A bacterium found in the arsenic-filled waters of a Californian lake is poised to overturn scientists’ understanding of the biochemistry of living organisms. The microbe seems to be able to replace phosphorus with arsenic in some of its basic cellular processes — suggesting the possibility of a biochemistry very different from the one we know, which could be used by organisms in past or present extreme environments on Earth, or even on other planets. Scientists have long thought that all living things need phosphorus to function, along with other elements such as hydrogen, oxygen, carbon, nitrogen and sulphur.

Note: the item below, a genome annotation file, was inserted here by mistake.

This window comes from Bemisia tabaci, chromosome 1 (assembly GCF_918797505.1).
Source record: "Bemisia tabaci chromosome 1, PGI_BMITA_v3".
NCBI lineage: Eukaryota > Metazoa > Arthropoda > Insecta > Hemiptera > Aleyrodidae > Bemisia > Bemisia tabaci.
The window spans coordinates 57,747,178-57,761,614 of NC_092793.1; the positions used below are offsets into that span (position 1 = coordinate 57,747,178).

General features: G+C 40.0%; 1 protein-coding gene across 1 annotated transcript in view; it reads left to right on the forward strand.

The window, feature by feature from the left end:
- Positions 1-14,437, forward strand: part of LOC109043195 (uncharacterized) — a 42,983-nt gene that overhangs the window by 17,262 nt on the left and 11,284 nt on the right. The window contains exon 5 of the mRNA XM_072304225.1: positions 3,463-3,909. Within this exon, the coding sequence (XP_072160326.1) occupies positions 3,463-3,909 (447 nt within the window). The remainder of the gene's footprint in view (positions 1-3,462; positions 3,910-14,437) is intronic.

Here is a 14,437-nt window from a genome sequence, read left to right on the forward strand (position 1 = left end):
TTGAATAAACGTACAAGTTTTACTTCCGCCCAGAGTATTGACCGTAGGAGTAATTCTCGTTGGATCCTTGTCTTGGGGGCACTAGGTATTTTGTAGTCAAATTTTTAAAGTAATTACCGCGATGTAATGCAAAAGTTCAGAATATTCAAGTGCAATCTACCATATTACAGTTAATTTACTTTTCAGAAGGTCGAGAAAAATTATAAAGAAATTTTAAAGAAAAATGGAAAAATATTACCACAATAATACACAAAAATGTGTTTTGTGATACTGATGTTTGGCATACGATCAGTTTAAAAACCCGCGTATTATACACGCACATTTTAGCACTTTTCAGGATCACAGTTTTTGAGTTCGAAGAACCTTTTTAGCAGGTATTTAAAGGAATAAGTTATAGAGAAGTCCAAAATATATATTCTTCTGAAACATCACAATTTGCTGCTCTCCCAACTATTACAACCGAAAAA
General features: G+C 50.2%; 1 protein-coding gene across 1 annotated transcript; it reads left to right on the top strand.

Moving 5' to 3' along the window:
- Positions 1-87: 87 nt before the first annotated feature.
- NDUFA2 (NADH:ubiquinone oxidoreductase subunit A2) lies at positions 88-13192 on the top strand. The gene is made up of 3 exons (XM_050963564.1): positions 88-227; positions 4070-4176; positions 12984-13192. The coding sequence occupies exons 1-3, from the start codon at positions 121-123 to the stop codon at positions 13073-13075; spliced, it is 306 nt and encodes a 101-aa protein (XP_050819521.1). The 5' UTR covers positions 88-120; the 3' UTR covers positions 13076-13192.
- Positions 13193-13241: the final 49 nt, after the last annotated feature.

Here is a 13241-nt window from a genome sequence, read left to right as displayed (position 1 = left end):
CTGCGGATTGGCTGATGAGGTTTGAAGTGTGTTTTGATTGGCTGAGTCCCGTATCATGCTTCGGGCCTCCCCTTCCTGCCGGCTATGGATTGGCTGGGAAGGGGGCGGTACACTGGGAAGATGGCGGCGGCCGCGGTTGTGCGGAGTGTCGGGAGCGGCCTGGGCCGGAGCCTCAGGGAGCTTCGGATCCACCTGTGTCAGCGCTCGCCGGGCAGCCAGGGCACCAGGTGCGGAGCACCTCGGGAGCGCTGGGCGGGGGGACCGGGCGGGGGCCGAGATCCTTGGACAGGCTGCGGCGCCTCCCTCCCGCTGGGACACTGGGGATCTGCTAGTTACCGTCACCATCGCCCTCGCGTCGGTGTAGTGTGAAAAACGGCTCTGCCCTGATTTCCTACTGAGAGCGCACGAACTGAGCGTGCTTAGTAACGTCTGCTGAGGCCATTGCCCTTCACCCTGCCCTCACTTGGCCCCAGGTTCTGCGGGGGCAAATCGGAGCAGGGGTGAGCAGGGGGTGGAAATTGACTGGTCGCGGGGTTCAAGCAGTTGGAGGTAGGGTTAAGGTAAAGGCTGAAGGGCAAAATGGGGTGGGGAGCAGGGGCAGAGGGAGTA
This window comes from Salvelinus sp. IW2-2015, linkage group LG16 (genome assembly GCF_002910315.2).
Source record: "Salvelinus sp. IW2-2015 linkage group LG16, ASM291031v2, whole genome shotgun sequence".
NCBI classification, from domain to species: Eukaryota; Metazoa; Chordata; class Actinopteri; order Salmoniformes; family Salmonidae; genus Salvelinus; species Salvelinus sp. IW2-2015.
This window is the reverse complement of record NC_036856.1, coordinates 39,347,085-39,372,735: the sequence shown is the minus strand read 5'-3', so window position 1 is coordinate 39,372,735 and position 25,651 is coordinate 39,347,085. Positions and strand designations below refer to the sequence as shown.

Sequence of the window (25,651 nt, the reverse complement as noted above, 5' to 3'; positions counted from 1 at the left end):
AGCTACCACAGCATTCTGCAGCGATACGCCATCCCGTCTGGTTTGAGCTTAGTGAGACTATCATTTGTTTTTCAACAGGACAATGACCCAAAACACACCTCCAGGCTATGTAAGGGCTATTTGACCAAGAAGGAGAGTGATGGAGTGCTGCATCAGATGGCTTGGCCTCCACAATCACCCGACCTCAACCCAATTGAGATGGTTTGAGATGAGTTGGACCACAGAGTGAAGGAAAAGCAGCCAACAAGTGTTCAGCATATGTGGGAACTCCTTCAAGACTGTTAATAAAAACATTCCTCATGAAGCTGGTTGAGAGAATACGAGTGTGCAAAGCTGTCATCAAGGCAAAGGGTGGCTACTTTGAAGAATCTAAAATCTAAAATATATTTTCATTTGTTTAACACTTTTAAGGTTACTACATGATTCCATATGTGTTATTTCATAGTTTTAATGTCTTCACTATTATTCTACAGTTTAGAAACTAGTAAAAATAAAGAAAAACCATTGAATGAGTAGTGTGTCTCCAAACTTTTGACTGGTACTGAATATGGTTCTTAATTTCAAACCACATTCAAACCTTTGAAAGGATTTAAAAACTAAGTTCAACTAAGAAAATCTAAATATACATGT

The Big Bang theory is not threatened, but astrophysicists have some explaining to do.
You know ChatGPT, but how much do you know about the company that made it? Journalist Karen Hao joins us to talk OpenAI’s latest implosion.
There are steps we can take to create a new paradigm that will help shift society's attitude towards women in the workplace.
Lockdowns moved the burden of COVID from the at-risk elderly to the less-at-risk young. Does this sacrifice merit compensation?
How much do citizens really value free elections?